ANGIOSTATIN AND CANCER
Angiostatin was isolated in the 1990s by Judah Folkman and his colleagues at the Boston Children’s Hospital. They inoculated mice with cells from a tumour that metastasises to the lungs: over a few weeks the cells grew to form primary skin tumours about 1 cm in diameter at which point they were surgically removed (Fig. 1).
1. Mouse metastasis model.
At this stage, micro-metastases could be detected throughout the lungs but none had developed beyond the critical size of about 1 to 2 mm or created their own blood supply – they were dormant. However, once a primary tumour was removed, the dormant tumours developed rapidly so that, after a further three weeks, the lungs doubled in weight due to the metastases. This suggested that a primary tumour itself had been producing an anti-angiogenic factor that prevented blood vessel development in the dormant tumours. If a protein spreads throughout the body it’s pretty likely that some will be excreted. Accordingly, Folkman and colleagues collected urine from their mice and analysed the proteins, eventually isolating angiostatin. Purified angiostatin given daily to mice after removal of a primary tumour completely prevented the development of micro-metastases. Angiostatin is active against primary tumours established in mice from inoculated human tumour cells and it also inhibits the proliferation of endothelial cells in culture (Fig. 2).
2. Endothelial cells in culture: effect of reduced oxygen.
As so often happens in cancer, clinical trials of angiostatin and endostatin were disappointing and they have been superseded by a recently developed angiogenesis inhibitor, bevacizumab (Avastin®), a monoclonal antibody against VEGFA, which has been used with some success in treating metastatic colon cancer and glioblastoma.
In an astonishing illustration of their adaptability, some types of tumour cells are able to differentiate into endothelial-like cells, thereby forming a neovasculature that is not host-derived. This behaviour has been detected in glioblastoma, a particularly aggressive type of a brain tumour, and confirmed both by immunohistochemical analysis of tissue sections and by showing that the tumour-derived endothelial cells share their mutational profile with a parent tumour. Thus their neovasculature is derived from tumour cells rather than, for example, from a fusion with host endothelial cells. This differential flexibility extends to the generation of smooth muscle cells and when these tumours are transplanted into mice their growth is supported by the expansion of the human, tumour-derived vascular tissue.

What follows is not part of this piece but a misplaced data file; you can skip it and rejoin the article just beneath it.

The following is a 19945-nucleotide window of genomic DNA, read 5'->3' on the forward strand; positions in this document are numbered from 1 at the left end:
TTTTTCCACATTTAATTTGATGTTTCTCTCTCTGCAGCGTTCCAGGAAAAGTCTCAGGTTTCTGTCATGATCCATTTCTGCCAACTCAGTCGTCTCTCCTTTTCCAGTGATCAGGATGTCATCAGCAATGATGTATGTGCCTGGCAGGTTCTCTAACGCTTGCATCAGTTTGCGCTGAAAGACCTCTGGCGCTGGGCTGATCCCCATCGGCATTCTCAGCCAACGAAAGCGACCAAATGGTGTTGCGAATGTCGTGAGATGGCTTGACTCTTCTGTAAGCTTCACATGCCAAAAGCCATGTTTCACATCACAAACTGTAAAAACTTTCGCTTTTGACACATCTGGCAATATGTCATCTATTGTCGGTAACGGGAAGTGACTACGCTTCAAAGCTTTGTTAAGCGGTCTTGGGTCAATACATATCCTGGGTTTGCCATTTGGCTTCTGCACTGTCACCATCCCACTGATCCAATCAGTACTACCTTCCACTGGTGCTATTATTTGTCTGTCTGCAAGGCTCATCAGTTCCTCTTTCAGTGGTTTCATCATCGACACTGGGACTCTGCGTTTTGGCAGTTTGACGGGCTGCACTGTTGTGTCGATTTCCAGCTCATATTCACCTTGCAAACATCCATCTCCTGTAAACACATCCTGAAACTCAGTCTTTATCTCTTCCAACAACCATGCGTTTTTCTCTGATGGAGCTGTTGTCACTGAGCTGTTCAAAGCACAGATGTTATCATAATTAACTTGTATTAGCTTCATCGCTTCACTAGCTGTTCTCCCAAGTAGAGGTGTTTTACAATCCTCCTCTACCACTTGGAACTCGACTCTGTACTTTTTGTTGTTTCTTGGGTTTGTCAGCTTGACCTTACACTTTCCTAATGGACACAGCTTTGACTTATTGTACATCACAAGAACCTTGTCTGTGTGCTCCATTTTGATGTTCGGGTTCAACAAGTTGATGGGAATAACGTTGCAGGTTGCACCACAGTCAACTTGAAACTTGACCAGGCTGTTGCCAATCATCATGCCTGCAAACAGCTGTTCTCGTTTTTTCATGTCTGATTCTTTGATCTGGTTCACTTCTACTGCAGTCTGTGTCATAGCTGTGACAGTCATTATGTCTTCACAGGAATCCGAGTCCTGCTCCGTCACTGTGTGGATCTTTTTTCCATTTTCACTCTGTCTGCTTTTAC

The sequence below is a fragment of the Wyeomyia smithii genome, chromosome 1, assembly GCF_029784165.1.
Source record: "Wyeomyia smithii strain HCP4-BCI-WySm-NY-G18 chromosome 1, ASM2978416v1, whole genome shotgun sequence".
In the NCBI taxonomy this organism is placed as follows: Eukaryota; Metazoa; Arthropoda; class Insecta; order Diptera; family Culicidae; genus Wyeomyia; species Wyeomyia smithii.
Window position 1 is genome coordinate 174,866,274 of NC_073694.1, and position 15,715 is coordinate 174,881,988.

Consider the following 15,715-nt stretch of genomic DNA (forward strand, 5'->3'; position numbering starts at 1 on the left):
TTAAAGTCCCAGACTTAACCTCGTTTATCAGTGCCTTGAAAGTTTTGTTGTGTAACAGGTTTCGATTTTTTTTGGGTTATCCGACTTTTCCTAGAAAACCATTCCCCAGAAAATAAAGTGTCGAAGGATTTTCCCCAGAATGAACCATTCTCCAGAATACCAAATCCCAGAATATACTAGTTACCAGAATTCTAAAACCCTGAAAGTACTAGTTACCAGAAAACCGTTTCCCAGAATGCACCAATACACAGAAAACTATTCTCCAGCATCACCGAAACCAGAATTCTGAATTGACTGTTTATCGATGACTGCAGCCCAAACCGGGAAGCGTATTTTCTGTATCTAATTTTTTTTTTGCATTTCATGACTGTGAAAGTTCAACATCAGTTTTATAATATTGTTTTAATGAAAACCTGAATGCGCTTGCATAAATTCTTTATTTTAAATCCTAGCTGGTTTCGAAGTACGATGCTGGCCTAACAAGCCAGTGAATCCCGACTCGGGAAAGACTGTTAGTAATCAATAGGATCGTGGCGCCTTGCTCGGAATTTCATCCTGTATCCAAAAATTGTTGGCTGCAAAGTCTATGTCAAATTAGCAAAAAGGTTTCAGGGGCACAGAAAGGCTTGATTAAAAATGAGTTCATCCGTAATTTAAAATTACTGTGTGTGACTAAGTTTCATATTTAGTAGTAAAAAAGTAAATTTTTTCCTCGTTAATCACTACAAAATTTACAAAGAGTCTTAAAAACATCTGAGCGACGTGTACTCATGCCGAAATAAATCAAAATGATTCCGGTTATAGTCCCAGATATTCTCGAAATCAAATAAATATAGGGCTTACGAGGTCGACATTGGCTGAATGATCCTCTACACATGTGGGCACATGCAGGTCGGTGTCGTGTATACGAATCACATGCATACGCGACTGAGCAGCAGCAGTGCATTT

Tumours are abnormal growths and it is not surprising that the blood vessels they create are also pretty weird. Usually they don’t have any discernible pattern: sometimes they just stop like a kind of cul-de-sac, sometimes blood flows into them from both ends generating a form of traffic chaos and, in general, they are leaky and tortuous and have unstable blood flow patterns compared with normal tissues.
This picture of chaotic structure and flow suggests that some parts of a tumour may get less oxygen than others and measurements show that not only is this true but that cells within tumours often survive on much less oxygen (lower partial pressure, pO2) than normal cells in an adjacent tissue. In fact, the centre of a growing tumour often becomes so hypoxic that the cells die, forming a necrotic core, while the outer regions of a tumour continue to grow. The instability of tumour vasculature suggests that the degree of hypoxia varies not only between different regions of a tumour but also with time. There is considerable evidence that what has been termed ‘cycling hypoxia’ can occur both relatively rapidly, due to fluctuation in blood flow through tumour microvessels, and more slowly, probably as a result of vascular remodelling. In the face of this behaviour cancer cells have shown great versatility in the adaptations they have evolved to help their survival. These centre around the metabolic pathways that convert glucose into the principal energy currency of the cell, ATP.
There are two main stages: glycolysis and oxidative phosphorylation. Glucose to pyruvate: this pathway is an anaerobic reaction (it doesn’t need oxygen and it parallels what happens when yeast makes alcohol, except that yeast, converts pyruvate to ethanol rather than lactic acid). The most important thing, however, is that glycolysis generates two molecules of ATP for every glucose that is turned into pyruvate, the final step in the pathway being catalysed by pyruvate kinase. The pathways of the tricarboxylic acid cycle (TCA cycle) and oxidative phosphorylation take the pyruvate generated by glycolysis and turn it into water and carbon dioxide. This process requires oxygen (it is aerobic), it takes place inside a specialised organelle – the mitochondrion – and the energy released is converted into about 30 ATP molecules per glucose molecule consumed.